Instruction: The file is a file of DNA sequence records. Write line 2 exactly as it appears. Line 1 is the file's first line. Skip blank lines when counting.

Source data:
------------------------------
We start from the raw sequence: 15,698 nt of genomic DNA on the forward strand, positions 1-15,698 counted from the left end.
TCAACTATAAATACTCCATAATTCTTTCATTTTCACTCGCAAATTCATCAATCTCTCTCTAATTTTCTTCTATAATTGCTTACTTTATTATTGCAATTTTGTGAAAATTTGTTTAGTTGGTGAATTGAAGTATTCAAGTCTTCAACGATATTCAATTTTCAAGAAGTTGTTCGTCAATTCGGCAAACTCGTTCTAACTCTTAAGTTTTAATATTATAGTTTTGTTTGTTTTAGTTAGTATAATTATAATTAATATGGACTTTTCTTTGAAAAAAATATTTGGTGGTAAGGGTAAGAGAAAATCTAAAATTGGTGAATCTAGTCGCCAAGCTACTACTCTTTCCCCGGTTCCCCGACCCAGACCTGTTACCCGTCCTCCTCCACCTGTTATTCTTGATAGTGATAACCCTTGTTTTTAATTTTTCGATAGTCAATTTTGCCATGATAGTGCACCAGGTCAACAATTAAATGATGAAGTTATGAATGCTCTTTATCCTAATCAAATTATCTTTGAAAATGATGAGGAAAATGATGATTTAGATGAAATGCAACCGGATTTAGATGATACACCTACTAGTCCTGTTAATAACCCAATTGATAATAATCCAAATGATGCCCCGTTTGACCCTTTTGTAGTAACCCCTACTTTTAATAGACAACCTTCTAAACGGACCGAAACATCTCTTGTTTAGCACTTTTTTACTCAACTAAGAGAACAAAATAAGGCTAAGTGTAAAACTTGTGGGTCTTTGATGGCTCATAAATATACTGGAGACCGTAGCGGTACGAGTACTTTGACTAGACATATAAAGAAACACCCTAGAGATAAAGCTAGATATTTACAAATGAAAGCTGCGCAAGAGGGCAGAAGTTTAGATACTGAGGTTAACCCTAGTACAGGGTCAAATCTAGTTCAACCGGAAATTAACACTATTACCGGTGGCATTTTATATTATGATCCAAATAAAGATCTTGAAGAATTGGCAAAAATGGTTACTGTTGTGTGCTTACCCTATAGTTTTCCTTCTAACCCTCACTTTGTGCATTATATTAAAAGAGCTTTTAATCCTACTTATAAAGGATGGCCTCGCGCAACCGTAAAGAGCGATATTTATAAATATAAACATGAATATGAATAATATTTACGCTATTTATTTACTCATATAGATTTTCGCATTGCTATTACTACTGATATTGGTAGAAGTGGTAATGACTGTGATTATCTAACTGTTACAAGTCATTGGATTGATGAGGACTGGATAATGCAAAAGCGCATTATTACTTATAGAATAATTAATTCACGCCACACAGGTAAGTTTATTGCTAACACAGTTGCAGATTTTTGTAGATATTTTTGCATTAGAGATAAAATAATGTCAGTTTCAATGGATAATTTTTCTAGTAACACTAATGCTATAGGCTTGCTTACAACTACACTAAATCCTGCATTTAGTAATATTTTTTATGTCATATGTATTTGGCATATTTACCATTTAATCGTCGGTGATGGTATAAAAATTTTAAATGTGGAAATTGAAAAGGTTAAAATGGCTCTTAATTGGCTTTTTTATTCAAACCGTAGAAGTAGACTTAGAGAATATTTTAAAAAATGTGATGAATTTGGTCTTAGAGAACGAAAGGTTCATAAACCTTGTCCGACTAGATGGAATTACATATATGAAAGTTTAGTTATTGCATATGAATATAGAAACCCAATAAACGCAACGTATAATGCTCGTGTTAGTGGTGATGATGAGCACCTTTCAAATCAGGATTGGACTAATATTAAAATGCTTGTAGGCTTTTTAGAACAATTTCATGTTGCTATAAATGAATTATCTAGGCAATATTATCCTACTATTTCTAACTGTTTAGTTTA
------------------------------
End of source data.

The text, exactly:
TCAACTATAAATACTCCATAATTCTTTCATTTTCACTCGCAAATTCATCAATCTCTCTCTAATTTTCTTCTATAATTGCTTACTTTATTATTGCAATTTTGTGAAAATTTGTTTAGTTGGTGAATTGAAGTATTCAAGTCTTCAACGATATTCAATTTTCAAGAAGTTGTTCGTCAATTCGGCAAACTCGTTCTAACTCTTAAGTTTTAATATTATAGTTTTGTTTGTTTTAGTTAGTATAATTATAATTAATATGGACTTTTCTTTGAAAAAAATATTTGGTGGTAAGGGTAAGAGAAAATCTAAAATTGGTGAATCTAGTCGCCAAGCTACTACTCTTTCCCCGGTTCCCCGACCCAGACCTGTTACCCGTCCTCCTCCACCTGTTATTCTTGATAGTGATAACCCTTGTTTTTAATTTTTCGATAGTCAATTTTGCCATGATAGTGCACCAGGTCAACAATTAAATGATGAAGTTATGAATGCTCTTTATCCTAATCAAATTATCTTTGAAAATGATGAGGAAAATGATGATTTAGATGAAATGCAACCGGATTTAGATGATACACCTACTAGTCCTGTTAATAACCCAATTGATAATAATCCAAATGATGCCCCGTTTGACCCTTTTGTAGTAACCCCTACTTTTAATAGACAACCTTCTAAACGGACCGAAACATCTCTTGTTTAGCACTTTTTTACTCAACTAAGAGAACAAAATAAGGCTAAGTGTAAAACTTGTGGGTCTTTGATGGCTCATAAATATACTGGAGACCGTAGCGGTACGAGTACTTTGACTAGACATATAAAGAAACACCCTAGAGATAAAGCTAGATATTTACAAATGAAAGCTGCGCAAGAGGGCAGAAGTTTAGATACTGAGGTTAACCCTAGTACAGGGTCAAATCTAGTTCAACCGGAAATTAACACTATTACCGGTGGCATTTTATATTATGATCCAAATAAAGATCTTGAAGAATTGGCAAAAATGGTTACTGTTGTGTGCTTACCCTATAGTTTTCCTTCTAACCCTCACTTTGTGCATTATATTAAAAGAGCTTTTAATCCTACTTATAAAGGATGGCCTCGCGCAACCGTAAAGAGCGATATTTATAAATATAAACATGAATATGAATAATATTTACGCTATTTATTTACTCATATAGATTTTCGCATTGCTATTACTACTGATATTGGTAGAAGTGGTAATGACTGTGATTATCTAACTGTTACAAGTCATTGGATTGATGAGGACTGGATAATGCAAAAGCGCATTATTACTTATAGAATAATTAATTCACGCCACACAGGTAAGTTTATTGCTAACACAGTTGCAGATTTTTGTAGATATTTTTGCATTAGAGATAAAATAATGTCAGTTTCAATGGATAATTTTTCTAGTAACACTAATGCTATAGGCTTGCTTACAACTACACTAAATCCTGCATTTAGTAATATTTTTTATGTCATATGTATTTGGCATATTTACCATTTAATCGTCGGTGATGGTATAAAAATTTTAAATGTGGAAATTGAAAAGGTTAAAATGGCTCTTAATTGGCTTTTTTATTCAAACCGTAGAAGTAGACTTAGAGAATATTTTAAAAAATGTGATGAATTTGGTCTTAGAGAACGAAAGGTTCATAAACCTTGTCCGACTAGATGGAATTACATATATGAAAGTTTAGTTATTGCATATGAATATAGAAACCCAATAAACGCAACGTATAATGCTCGTGTTAGTGGTGATGATGAGCACCTTTCAAATCAGGATTGGACTAATATTAAAATGCTTGTAGGCTTTTTAGAACAATTTCATGTTGCTATAAATGAATTATCTAGGCAATATTATCCTACTATTTCTAACTGTTTAGTTTA